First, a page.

Bird-Watching Book Traces History of the Hobby

of a feather by scott weidensaul.jpg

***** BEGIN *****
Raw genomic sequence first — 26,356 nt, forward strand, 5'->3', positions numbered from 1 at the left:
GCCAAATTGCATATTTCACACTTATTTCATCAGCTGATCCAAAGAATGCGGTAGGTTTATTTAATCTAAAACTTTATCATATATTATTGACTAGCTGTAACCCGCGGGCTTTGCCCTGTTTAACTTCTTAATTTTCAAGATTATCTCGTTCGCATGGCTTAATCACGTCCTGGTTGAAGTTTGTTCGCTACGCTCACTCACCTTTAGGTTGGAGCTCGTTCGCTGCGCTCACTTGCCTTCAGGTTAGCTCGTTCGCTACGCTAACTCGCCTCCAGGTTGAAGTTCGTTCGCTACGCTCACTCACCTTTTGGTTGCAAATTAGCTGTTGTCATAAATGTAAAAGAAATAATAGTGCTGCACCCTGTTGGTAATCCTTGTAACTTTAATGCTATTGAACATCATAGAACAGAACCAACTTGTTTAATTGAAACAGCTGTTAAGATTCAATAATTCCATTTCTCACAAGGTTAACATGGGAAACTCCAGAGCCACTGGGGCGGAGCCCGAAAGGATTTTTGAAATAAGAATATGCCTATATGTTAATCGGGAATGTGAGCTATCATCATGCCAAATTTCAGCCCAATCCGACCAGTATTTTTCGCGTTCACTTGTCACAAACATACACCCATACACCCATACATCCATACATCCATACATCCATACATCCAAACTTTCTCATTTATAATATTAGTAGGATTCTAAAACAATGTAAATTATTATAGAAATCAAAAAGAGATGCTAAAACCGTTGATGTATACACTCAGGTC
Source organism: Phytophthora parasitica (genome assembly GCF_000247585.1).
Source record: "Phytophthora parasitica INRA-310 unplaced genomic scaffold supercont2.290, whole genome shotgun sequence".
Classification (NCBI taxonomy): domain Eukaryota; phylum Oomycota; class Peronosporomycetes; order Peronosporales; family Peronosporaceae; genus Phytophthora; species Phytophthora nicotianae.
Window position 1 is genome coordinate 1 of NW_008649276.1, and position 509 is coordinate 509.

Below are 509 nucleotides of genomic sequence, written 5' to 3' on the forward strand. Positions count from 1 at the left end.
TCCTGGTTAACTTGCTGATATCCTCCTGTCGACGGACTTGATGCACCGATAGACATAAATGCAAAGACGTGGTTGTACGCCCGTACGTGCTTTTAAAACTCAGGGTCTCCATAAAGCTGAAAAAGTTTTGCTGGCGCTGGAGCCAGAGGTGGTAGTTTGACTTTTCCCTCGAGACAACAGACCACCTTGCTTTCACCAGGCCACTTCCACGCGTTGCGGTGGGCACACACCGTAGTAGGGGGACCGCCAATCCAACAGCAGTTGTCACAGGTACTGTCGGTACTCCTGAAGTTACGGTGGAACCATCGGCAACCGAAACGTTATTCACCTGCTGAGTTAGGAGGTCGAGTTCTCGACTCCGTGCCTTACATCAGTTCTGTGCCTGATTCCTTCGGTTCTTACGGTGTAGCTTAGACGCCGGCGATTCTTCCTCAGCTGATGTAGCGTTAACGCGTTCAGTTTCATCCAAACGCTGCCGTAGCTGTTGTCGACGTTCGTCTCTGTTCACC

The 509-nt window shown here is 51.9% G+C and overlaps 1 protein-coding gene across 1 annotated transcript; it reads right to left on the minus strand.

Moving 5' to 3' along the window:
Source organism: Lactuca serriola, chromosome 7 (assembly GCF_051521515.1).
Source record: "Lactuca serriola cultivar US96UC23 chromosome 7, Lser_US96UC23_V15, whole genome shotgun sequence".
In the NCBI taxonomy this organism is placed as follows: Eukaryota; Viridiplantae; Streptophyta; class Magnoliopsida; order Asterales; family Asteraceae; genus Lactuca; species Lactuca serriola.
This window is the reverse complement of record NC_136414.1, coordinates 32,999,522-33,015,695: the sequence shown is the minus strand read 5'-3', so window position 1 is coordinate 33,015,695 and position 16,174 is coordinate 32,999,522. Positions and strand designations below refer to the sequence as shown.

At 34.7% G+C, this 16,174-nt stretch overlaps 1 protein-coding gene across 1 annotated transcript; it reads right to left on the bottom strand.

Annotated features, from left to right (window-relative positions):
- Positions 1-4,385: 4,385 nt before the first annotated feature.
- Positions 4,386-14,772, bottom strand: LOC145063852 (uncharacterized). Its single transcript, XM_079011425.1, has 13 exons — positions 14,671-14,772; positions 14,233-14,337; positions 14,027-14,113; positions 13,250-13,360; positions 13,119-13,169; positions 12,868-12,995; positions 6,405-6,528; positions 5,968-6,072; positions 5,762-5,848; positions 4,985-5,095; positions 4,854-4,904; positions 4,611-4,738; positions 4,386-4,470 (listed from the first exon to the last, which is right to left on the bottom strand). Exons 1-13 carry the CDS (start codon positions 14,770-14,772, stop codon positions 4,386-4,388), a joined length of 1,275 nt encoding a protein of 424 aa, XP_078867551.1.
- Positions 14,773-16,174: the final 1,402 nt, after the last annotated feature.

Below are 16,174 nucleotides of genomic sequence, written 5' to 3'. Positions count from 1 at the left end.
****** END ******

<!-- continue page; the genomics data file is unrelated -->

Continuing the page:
I've never been a bird-watcher, so I wasn’t sure what to expect when I attended ornithological expert Scott Weidensaul’s discussion on his latest book, Of a Feather: A Brief History of American Birding. My superficial mind conjured up images of old white men with jeans tucked into socks, corncob pipes, and cargo vests. So when Weidensaul started off the lecture admitting the bird world to be a predominantly masculine one, I wasn’t shocked. As he trailed further down the timeline of rich ornithological history, however, plenty of strong women appeared as key figures in popularizing bird conservation and birding as both a sport and science.For example, in the late 1800’s, when bird hats were all the rage, activist Harriet Hemenway took the lead in fighting the millinery trade, which, at the time, basically meant the feather industry. She then went on to shut down the interstate bird-skin trade, and founded the renowned Massachusetts Audubon Society. Rosalie Edge, another hero, bought Hawk Mountain in Pennsylvania then turned it into the first sanctuary for birds of prey, which were otherwise being slaughtered. And the role of early "field guide" books--the idea of which was virtually incomprehensible to average hobbyists at the time--was revolutionized when Florence Merriam wrote a guide with newbies like me in mind. I now realize I owe some serious thanks to Merriam and the other chickadees who have me inspired to start birding. I never thought I'd be saying it, but I think I'm hooked--count me (proudly) in with the rest of the 80 million bird-curious Americans that love to go out chasing birds. ::American Birding Association ::Of a Feather: A Brief History of American Birding

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